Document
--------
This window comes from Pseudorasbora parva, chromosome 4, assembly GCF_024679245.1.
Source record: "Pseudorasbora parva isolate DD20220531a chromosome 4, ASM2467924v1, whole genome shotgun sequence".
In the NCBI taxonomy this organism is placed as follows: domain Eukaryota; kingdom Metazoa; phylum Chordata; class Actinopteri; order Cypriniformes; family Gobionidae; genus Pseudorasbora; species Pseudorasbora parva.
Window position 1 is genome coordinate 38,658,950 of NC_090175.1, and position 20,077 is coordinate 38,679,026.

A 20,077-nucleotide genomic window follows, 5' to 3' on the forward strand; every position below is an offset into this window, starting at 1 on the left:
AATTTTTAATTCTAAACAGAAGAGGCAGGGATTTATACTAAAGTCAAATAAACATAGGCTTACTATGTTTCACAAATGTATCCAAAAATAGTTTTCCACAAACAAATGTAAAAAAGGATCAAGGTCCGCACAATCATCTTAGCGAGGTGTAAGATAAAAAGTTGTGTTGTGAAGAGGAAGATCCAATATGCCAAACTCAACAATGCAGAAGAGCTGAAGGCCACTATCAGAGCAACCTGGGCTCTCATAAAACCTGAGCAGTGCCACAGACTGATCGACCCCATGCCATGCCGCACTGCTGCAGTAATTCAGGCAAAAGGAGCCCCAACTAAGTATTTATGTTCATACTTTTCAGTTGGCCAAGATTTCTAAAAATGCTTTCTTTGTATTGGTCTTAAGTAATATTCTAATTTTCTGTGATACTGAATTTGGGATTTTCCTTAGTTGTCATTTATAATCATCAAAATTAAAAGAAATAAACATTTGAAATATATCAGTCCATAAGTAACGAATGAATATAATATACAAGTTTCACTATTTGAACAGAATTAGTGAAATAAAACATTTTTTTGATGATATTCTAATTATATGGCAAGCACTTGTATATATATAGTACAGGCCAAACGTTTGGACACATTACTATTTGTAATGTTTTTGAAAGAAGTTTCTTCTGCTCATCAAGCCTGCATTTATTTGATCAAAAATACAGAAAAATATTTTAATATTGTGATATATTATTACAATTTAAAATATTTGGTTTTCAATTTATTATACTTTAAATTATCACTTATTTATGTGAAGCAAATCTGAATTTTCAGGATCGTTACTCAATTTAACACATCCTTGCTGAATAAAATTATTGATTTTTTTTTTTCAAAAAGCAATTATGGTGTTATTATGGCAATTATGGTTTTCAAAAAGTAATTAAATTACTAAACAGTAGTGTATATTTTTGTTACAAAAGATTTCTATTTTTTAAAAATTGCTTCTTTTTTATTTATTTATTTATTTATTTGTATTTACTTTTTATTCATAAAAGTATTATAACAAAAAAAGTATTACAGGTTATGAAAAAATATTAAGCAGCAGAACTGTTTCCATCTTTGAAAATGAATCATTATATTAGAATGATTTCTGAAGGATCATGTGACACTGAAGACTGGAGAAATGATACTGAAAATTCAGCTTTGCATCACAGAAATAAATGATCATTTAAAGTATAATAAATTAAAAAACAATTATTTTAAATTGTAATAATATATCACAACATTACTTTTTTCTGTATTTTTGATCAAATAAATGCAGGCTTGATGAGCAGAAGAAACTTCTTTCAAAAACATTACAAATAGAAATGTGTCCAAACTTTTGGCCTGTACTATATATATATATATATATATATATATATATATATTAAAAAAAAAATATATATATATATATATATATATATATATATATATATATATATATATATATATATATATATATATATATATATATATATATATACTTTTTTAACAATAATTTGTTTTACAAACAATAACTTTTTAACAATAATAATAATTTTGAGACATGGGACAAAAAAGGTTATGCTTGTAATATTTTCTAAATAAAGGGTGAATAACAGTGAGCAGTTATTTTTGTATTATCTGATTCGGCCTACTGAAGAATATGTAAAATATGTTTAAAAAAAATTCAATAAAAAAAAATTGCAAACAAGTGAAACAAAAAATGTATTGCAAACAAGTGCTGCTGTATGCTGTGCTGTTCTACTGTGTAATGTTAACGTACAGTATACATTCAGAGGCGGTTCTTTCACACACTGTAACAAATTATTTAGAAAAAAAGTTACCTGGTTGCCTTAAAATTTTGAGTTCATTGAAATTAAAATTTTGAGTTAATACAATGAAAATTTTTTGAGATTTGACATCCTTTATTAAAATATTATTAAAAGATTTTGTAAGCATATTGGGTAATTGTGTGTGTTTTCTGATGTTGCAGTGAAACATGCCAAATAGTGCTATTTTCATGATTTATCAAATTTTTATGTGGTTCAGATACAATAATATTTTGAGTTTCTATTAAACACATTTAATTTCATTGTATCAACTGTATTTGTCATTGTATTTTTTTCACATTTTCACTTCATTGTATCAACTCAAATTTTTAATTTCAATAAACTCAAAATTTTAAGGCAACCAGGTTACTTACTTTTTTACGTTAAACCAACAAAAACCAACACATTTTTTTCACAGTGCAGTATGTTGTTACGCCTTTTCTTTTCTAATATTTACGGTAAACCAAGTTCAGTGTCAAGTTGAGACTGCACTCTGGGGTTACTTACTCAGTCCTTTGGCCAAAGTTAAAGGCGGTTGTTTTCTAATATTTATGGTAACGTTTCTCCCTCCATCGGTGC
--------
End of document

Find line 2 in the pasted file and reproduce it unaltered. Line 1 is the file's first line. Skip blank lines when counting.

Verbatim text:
Source record: "Pseudorasbora parva isolate DD20220531a chromosome 4, ASM2467924v1, whole genome shotgun sequence".